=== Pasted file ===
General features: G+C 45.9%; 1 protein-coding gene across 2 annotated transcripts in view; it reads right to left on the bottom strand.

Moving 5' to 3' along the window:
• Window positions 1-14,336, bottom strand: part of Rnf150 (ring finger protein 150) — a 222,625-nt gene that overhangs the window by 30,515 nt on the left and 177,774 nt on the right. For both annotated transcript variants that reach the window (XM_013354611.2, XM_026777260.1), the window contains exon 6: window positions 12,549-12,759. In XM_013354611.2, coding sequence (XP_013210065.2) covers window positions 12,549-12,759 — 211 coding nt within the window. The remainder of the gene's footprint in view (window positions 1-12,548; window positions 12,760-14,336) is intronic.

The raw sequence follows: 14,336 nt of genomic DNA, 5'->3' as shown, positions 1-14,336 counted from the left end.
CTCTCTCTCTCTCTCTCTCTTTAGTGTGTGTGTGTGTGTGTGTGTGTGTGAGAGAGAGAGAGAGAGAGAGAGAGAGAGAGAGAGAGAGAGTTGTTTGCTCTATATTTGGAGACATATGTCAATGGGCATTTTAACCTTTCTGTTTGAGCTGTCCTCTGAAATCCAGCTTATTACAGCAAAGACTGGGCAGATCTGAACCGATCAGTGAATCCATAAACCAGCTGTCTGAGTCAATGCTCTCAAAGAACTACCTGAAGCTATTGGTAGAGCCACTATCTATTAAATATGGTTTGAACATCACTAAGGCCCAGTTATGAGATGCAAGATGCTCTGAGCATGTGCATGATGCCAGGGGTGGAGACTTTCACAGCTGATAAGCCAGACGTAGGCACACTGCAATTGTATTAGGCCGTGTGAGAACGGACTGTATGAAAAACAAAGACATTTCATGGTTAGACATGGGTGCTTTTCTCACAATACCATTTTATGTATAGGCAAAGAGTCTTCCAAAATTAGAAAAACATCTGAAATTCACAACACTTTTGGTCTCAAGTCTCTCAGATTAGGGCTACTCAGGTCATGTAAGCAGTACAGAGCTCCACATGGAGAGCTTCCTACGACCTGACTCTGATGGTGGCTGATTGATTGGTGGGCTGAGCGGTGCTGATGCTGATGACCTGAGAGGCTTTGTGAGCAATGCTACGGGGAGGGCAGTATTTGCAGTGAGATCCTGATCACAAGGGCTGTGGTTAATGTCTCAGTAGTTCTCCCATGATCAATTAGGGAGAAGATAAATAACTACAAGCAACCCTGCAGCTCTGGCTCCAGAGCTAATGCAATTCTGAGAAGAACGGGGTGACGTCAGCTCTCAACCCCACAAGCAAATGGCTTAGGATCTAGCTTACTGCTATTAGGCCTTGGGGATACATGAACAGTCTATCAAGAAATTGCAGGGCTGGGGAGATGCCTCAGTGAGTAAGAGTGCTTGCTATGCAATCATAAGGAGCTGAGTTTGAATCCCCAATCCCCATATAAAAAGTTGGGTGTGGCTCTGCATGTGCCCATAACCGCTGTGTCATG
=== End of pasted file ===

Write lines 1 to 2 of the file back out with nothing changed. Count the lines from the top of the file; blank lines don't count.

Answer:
General features: G+C 45.9%; 1 protein-coding gene across 2 annotated transcripts in view; it reads right to left on the bottom strand.

Moving 5' to 3' along the window: